“He’s an unassuming looking dog, a beautiful golden retriever, and I went in there and he bit me on the hand on the first day.”
After their initial relationship troubles, Johnson says Gus was an amazingly loyal dog for a year and half, joining Johnson on hundreds of patrols and searches before retiring in 2012.
Johnson joined the Carolina Student Transfer Excellence Program after enrolling at Cape Fear Community College in Wilmington. Now that his transfer to Chapel Hill is complete, he has eyes on another challenge.
“Next goal is to earn my place into Kenan-Flagler,” he says. “I think Chapel Hill has one of the best business programs in the country, especially for undergrads.
“I’ve had my eyes on that prize since I applied for C-STEP about a year and a half ago at Cape Fear.”
Johnson adds there is one part of the Chapel Hill experience, outside of the classroom opportunity, that he is most looking forward to.
“I keep hearing about Halloween night on Franklin Street,” he says. “Everywhere I go I hear about Halloween on Franklin Street.”
And while a final costume decision hasn’t been made, he says a military-theme is highly likely.http://chapelboro.com/featured/from-afghanistan-to-chapel-hill/
A former UNC Tar Heel football player is battling major health issues and his teammates are coming in for support.
Quincy Monk played linebacker for Carolina from 1998 through 2001, finishing second on the team in tackles in his senior season, before being selected by the New York Giants in the seventh round of the NFL draft.
Monk played two seasons for the Giants before finishing his football career with the Houston Texans. But now Monk is facing another aggressive opponent, cancer.
One of Monk’s teammates during his time at UNC, Kory Bailey, tells WCHL’s Blake Hodge more about Monk’s situation and why so many former teammates are coming to his aide.
You can donate to the fund through this link.
The fall semester begins this week at UNC, and that means the fall sports season is just around the corner. On Monday, sports commentator and UNC Kenan-Flagler Business School professor Deb Stroman told WCHL’s Aaron Keck she’s especially looking forward to watching Carolina men’s and women’s soccer take the field; both teams are ranked in the national top 10 this year.
Stroman also shared her thoughts about Jason Day’s PGA Championship victory – officially declaring this the “post-Tiger era” – and the National Labor Relations Board’s decision not to allow Northwestern football players to unionize, a ruling that maintains the status quo in college athletics but is unlikely to quell the ongoing debate.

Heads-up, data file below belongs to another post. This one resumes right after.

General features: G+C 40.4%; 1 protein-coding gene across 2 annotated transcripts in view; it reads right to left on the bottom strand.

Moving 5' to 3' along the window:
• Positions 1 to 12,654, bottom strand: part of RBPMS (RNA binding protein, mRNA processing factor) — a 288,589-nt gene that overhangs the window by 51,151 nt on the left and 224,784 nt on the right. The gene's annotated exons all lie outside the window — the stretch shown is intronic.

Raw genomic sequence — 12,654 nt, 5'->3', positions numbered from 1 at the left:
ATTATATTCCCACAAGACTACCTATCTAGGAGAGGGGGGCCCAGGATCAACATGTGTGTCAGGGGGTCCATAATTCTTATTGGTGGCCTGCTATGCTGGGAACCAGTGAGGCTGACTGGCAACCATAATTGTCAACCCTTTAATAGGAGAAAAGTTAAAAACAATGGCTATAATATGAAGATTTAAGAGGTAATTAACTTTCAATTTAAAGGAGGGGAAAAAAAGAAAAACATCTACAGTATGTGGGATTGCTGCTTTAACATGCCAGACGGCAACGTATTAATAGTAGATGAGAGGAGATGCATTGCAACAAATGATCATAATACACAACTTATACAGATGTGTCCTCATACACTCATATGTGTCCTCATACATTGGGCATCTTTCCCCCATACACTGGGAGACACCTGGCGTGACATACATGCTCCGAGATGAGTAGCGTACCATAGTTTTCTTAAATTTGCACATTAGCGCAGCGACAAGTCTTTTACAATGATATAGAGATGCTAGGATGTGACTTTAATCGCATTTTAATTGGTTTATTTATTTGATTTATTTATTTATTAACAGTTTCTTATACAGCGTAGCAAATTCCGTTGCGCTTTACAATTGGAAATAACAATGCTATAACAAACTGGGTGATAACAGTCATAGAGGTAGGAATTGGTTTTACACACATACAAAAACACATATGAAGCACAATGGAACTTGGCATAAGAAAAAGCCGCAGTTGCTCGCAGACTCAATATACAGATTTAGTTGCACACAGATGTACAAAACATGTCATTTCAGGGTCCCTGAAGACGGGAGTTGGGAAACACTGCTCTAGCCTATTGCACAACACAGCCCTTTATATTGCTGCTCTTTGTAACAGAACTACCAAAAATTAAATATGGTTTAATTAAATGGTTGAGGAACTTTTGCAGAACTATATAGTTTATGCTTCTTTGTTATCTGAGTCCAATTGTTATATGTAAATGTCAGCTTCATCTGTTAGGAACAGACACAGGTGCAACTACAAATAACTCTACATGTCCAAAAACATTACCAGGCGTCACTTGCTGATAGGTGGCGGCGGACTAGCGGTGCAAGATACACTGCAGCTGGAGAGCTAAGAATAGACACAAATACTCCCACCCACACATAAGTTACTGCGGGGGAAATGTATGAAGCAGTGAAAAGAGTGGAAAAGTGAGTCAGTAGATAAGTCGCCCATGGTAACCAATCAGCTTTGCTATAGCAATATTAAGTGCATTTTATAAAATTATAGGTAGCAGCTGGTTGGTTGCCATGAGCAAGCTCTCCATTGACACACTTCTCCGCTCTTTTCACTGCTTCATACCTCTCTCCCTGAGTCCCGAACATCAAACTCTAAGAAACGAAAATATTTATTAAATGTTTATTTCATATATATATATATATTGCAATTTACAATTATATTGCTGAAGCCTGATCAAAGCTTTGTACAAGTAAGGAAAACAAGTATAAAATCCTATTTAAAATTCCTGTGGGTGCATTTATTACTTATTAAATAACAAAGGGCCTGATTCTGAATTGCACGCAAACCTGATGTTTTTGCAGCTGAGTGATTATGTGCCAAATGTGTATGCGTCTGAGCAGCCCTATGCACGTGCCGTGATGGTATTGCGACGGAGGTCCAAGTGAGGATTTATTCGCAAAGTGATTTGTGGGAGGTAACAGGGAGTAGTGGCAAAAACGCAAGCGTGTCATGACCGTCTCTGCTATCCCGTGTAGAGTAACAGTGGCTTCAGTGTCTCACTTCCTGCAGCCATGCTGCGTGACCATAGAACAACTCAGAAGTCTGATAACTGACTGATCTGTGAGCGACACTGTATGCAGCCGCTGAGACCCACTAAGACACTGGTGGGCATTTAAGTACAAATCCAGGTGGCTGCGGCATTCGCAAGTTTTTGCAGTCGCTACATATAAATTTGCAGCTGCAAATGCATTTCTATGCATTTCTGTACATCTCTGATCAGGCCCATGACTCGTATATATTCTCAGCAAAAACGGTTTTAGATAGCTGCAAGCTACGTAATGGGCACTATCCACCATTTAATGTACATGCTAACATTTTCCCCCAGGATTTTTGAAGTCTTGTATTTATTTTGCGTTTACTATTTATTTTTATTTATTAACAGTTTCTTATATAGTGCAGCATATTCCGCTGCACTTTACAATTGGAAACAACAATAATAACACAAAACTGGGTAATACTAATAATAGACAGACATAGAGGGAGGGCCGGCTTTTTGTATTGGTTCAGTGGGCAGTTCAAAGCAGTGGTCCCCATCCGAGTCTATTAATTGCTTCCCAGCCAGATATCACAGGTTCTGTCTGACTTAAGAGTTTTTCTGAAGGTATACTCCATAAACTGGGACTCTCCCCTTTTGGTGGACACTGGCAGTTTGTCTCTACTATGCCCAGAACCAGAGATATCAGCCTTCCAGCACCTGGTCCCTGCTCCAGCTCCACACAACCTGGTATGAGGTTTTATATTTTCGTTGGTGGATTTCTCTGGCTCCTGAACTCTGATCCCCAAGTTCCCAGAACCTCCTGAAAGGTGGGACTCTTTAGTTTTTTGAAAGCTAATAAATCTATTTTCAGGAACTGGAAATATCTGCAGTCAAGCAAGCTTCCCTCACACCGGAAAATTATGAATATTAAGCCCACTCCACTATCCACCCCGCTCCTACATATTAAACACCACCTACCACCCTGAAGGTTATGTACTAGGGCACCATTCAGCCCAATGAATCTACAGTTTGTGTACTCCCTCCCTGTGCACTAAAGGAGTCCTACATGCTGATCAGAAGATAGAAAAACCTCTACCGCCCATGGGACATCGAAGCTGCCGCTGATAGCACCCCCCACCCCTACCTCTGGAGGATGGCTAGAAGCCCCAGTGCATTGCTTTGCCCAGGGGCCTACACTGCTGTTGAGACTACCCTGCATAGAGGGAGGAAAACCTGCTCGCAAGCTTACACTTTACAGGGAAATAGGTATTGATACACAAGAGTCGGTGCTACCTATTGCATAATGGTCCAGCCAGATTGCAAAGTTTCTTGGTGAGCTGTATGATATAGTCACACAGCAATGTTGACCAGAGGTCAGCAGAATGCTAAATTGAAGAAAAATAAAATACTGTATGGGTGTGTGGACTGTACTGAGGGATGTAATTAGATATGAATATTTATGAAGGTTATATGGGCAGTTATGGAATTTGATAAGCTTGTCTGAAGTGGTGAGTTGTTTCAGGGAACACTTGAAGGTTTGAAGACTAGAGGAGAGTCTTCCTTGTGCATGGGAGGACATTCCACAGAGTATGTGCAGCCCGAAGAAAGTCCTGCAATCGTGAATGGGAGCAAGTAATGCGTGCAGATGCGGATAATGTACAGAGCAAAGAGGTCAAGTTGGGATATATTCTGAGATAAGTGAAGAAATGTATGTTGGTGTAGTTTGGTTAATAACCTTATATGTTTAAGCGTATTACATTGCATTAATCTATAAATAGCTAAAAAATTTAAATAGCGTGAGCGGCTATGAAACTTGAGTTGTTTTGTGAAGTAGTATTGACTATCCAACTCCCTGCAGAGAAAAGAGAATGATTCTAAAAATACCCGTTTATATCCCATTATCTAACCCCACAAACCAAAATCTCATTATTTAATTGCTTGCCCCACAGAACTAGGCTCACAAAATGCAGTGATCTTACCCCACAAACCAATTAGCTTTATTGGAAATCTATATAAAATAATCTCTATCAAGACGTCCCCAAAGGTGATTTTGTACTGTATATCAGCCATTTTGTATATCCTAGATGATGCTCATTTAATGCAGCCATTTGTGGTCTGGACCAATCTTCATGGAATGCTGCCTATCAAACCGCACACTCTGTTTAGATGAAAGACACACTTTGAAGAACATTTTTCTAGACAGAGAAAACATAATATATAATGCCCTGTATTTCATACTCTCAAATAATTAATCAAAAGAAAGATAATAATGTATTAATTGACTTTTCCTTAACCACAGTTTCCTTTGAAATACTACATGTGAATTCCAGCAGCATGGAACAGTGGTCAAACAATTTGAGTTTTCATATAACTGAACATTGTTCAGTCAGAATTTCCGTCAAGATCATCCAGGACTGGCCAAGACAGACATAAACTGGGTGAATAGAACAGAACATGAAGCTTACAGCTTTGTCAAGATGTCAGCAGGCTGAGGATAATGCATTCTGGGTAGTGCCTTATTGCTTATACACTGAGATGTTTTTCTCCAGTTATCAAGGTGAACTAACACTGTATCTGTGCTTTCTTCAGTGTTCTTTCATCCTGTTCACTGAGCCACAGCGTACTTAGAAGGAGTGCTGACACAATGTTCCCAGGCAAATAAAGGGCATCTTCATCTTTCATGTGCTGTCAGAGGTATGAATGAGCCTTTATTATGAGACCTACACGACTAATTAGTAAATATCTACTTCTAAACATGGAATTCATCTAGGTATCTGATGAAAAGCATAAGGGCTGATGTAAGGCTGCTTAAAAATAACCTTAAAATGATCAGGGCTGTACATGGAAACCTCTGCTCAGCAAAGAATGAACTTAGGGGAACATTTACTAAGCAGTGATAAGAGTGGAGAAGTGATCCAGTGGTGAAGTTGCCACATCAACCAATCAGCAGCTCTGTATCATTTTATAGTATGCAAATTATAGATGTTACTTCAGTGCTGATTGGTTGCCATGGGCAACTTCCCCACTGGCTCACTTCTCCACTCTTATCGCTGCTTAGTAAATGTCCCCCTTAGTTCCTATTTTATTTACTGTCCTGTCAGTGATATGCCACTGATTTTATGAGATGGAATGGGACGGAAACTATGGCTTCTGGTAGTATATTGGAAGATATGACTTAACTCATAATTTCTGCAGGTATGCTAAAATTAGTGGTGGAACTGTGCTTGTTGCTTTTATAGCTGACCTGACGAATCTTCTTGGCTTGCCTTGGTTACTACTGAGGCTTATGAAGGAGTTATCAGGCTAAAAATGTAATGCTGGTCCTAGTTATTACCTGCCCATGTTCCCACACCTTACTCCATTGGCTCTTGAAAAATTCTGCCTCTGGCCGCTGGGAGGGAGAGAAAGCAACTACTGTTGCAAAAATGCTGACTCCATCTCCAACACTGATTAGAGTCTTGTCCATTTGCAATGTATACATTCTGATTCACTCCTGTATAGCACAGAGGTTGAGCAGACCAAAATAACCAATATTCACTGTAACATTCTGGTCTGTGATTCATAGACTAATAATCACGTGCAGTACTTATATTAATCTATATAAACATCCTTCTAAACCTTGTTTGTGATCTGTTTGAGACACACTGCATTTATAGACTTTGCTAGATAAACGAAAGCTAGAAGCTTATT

Listen to their conversation.
Deb Stroman appears on WCHL during “Aaron in the Afternoon” every Monday at 3:30.http://chapelboro.com/sports/unc-sports/stroman-on-sports-a-new-day/
Silent Sam, on the UNC campus, and the Post Office, on Franklin Street, were spray painted with the words, “Who is Sandra Bland?”
The paint was discovered early Tuesday morning, as thousands of students were making their way to the first day of classes at Carolina.
Bland’s name has been a rallying cry for advocates after the African-American woman was found hanging in her jail cell in Texas. Police say she hanged herself, while family members contend that foul play was involved on the part of law enforcement.
This is the second time that Silent Sam has been tagged in recent months. Over the July 4 weekend, the words “Black Lives Matter,” “Murderer” and “KKK” were spray painted on the monument that serves as a memorial to soldiers who died fighting for the Confederacy in the Civil War. University workers quickly covered the graffiti after the first tagging. On Tuesday, the lettering was left uncovered throughout the morning.
UNC Director of Media Relations Jim Gregory released the following statement on Tuesday morning, “Over the past few days hundreds of faculty, staff and members of the Carolina community have come together to welcome first-year and returning students. This is what Carolina is all about, and this includes our commitment to free speech and open dialogue on all issues, no matter how emotional and at times painful. Vandalism like this is unfortunate because it is the antithesis of open discussion and the traditions and principles for which the University stands.”
Silent Sam has not been the only memorial in the spotlight as of late. In May, the UNC Board of Trustees voted to rename Saunders Hall to Carolina Hall; the building was originally named for William L. Saunders, who was a Colonel in the Confederate Army and purported leader of the KKK in North Carolina.
Crews from the Town of Chapel Hill were out around 10 o’clock Tuesday morning cleaning off the columns of the Post Office.
— WCHL & Chapelboro (@WCHLChapelboro) August 18, 2015
UNC officials said after the July tagging of Silent Sam that a protective layer would be placed on the monument to ease cleaning efforts for future situations.
In late July, the North Carolina legislature passed a bill making it more difficult to remove or relocate Confederate monuments.http://chapelboro.com/featured/who-is-sandra-bland-spray-painted-on-silent-sam-and-post-office/
Will the Wainstein Report ever go away? Not looking like it.
For the media and all those ABC fans, the Wainstein Report is the gift that keeps on giving. That one last independent probe into the academic scandal, which the Board of Governors and Chancellor believed we needed, traded transparency for protection of the university’s image and brand. Needless, I say, because what was broken had already been fixed.